Nelson said that when ADVANCE was first developed in 2017, four key goals were defined to help transfer students. These goals “tend to be the hallmarks” of why students participate in the program, Nelson said.

First, the program seeks to increase associate’s and bachelor’s degree attainment for transfer students, since “completion leads to completion,” Nelson said. The program aims to decrease the amount of time spent earning a degree, as well as lower the cost to do so, Nelson said.

The fourth goal of the program is to increase support for transfer students, including academic advising, Nelson said.

Nelson and Dodge said the ADVANCE program’s collaboration between schools is what makes it special.

“This is a 50/50 program,” Nelson said. “Every decision that’s made regarding this program is a joint decision.”

Support for transfer students

Nelson said the ADVANCE program offers a “streamlined admission process” for community college students seeking to transfer from NOVA to George Mason.

Students join the program early in their time at NOVA, before they have completed over 30 credit hours, Nelson said. Transfer students can spend “no more than five minutes” to complete the ADVANCE program’s free declaration form, Nelson said.

The final part of a student’s onboarding process is to select a curricular pathway, or their major, Nelson said. This pathway serves as a “guide” for transfer students as they work to earn their associate’s degree and move on to George Mason University, Nelson said.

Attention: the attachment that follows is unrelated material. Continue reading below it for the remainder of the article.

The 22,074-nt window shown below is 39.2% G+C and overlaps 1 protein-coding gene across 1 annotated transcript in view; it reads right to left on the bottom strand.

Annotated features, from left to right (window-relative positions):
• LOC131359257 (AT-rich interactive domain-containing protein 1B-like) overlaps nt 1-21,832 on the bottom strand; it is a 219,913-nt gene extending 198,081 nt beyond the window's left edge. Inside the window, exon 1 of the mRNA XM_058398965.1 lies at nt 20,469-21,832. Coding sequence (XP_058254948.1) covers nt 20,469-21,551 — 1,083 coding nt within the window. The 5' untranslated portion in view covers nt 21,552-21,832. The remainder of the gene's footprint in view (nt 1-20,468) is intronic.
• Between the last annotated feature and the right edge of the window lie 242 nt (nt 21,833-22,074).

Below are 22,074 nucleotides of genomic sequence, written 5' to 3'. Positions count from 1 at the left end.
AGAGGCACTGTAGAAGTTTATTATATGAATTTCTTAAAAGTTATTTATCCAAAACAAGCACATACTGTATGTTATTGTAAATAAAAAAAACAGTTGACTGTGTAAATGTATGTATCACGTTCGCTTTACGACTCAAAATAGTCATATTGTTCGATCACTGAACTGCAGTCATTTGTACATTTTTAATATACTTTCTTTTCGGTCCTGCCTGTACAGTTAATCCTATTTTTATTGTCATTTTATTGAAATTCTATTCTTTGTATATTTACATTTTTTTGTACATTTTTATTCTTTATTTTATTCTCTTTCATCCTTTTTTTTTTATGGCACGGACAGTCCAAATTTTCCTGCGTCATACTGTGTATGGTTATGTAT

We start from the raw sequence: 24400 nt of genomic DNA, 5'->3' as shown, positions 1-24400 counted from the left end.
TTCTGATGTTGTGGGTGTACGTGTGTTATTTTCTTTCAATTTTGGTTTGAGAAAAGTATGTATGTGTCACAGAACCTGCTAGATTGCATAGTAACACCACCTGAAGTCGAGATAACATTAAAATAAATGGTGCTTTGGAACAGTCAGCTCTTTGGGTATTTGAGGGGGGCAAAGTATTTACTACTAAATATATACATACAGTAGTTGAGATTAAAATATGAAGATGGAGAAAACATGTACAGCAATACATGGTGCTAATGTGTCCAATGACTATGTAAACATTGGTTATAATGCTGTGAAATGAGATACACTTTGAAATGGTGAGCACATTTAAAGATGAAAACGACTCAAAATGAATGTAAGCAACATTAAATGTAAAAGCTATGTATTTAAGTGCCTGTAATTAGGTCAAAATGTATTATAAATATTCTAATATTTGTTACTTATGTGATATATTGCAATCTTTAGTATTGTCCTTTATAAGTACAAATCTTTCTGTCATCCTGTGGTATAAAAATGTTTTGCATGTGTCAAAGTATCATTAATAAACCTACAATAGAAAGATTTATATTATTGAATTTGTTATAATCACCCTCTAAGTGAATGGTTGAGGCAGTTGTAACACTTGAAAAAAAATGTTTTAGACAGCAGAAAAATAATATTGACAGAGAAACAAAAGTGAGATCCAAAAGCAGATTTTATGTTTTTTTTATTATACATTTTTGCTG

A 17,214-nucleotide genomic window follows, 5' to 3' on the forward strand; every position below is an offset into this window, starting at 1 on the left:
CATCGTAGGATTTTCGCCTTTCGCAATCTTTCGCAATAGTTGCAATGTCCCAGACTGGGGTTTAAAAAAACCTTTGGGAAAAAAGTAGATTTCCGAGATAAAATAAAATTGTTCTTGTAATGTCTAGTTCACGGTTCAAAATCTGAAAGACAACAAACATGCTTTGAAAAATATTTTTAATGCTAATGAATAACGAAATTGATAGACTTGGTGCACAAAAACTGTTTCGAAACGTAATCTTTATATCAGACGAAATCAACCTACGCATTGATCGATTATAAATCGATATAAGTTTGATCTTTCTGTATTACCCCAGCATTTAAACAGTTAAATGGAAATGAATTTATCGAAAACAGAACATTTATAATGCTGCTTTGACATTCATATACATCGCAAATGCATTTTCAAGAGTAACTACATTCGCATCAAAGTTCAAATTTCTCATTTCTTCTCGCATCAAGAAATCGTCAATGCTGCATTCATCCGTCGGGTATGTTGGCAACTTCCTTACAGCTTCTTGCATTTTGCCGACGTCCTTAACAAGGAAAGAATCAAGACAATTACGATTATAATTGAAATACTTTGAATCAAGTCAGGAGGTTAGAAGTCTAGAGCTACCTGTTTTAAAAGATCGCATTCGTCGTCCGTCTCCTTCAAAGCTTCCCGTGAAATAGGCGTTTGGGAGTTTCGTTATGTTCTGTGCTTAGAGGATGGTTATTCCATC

There is also no transfer application or application fee for students in the ADVANCE program, which makes the transition process “seamless” for students, Dodge said.

ADVANCE offers financial aid specifically for these transfer students, and has so far awarded over $2 million in scholarships and grants to participating students at NOVA and GMU, Dodge said.

In addition to having an academic adviser and access to resources at both institutions, students in the ADVANCE program have a coach. This coach “serves as a student’s primary point of contact for the program,” Nelson said.

Nelson said the coach helps make sure the student is sticking to their pathway and taking the right classes, as well as helps connect students to resources at both institutions.

These certified coaches recognize “that what happens outside of the classroom has a direct impact on a student’s ability to excel inside of the classroom,” Nelson said.

Patterns in transfer student data

Wyner said he sees “similar patterns” between his research with the Community College Research Center on National Student Clearinghouse data and the Department of Education’s data.

The data collected from the National Student Clearinghouse data represents 90% of college students, which is more inclusive than the Department of Education’s data report, Wyner said. The Department of Education’s data only represents students who receive financial aid, he said.

Wyner was a presenter at the Department of Education’s November summit at NOVA.

The first pattern, Wyner said, is that both data sets showcase low graduation rates for community college students transferring to four-year universities.

The second pattern is “incredibly variable bachelor’s attainment rates among dyads of institutions,” Wyner said, and these variations exist even within state lines.